Until recently, there was a lack of consideration for editorial contribution and evaluation. Australian defamation law has also protected the plaintiff’s reputation even where their activities may have an element of public interest.
Even public interest defences, which propose to mitigate the chilling effect, often fail. Qualified immunity, for example, provides guidelines on the reasonableness of journalistic commentary and a standard of good journalistic practice, which could help determine whether, in the absence of a defense of truth, a publication could still be protected against litigation. However, it is not always possible to verify the facts and obtain a response from the person who is the subject of the report.
Additionally, defense is often reserved for journalistic writing, which can be quite different from non-fiction publishing with its longer publication times.
Defamation reforms: untested but promising?
These barriers have prompted the NSW government to explore solutions over the past few years. On July 1, 2021, defamation law reforms were announced to help steer the law toward greater flexibility, particularly in the digital age.
Most interesting of the developments for commercial publishing is the new public interest defence, which is modeled on Section 4 of the UK Libel Act and allows for editorial assessment to determine whether the statement(s) made are in the public interest.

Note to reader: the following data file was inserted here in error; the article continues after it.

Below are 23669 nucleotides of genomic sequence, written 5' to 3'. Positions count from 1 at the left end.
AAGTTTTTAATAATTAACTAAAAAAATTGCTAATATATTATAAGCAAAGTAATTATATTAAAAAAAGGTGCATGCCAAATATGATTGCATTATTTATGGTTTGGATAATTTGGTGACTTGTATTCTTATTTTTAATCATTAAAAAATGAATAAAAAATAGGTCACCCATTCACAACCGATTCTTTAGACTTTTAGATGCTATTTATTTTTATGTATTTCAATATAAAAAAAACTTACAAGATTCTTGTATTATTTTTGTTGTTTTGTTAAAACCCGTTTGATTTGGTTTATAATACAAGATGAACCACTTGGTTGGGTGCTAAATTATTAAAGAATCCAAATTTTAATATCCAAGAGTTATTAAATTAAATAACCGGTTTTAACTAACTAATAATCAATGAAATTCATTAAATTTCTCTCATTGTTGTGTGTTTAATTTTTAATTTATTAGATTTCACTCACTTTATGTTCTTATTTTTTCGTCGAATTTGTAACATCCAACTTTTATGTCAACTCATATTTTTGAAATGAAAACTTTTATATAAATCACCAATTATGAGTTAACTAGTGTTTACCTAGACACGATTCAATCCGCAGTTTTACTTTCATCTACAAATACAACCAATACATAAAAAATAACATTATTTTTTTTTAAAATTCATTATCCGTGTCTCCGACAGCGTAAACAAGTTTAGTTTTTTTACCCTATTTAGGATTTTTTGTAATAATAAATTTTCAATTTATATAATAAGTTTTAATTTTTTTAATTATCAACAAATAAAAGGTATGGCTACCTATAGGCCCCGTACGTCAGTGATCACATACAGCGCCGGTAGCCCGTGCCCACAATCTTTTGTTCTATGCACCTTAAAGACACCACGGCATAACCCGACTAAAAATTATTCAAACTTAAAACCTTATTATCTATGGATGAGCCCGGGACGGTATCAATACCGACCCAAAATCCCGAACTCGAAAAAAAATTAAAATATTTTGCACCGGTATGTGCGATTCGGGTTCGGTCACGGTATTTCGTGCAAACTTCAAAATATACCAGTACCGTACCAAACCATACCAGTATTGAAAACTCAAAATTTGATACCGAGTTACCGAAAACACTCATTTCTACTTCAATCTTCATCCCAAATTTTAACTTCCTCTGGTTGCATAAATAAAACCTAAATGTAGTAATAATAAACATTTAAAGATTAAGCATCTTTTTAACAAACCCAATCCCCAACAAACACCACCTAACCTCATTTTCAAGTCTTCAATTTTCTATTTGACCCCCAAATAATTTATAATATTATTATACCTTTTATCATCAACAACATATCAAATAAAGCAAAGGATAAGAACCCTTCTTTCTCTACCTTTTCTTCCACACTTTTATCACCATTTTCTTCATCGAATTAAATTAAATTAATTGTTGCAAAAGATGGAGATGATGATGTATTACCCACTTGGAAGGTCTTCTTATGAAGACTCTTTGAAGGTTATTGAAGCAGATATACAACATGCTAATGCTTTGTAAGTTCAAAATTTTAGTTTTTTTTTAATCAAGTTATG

While this sounds promising, it can only really be successfully applied to mass media journalism and political commentary, and there is still a noticeable gray area around celebrities and other persons of interest.
Persons of Interest
Readers’ fascination with individuals in the public sphere also broadens the range of authors with varying degrees of writing experience – some may be professional journalists or highly regarded fiction writers who have included non-fiction elements in their work. fictional and/or investigative-type writing. The writer’s expertise can also be considered when considering editorial evaluation.
Although the law has progressed gradually, we still have not determined what a public interest person looks like from a legal point of view. Even in Heard’s op-ed for The Washington Post, for example, the supposed impeachments were enough for Depp to claim the article had referenced him — a public person, even though he’s never mentioned.
Notwithstanding the many other legal factors to consider in the Depp v Heard situation, the release of content was the most contentious point of contention. So where to go from here?
Freedom or Freeze?
Previous research on the extent of self-censorship in Australian journalism, comparing the Australian situation to that in the United States, found that journalists tend to water down the content, pass on “elements” of it, but not the “entrails”.
While the new public interest defense appears to help combat implicit censorship, it remains to be seen whether it will have a significant impact on how non-fiction publishing is treated editorially in cases where the content is likely to affect a person’s reputation.
With ‘public interest’ still a vague term, I suspect it will and its implementation has ongoing consequences for freedom of expression and Australian non-fiction publishing generally.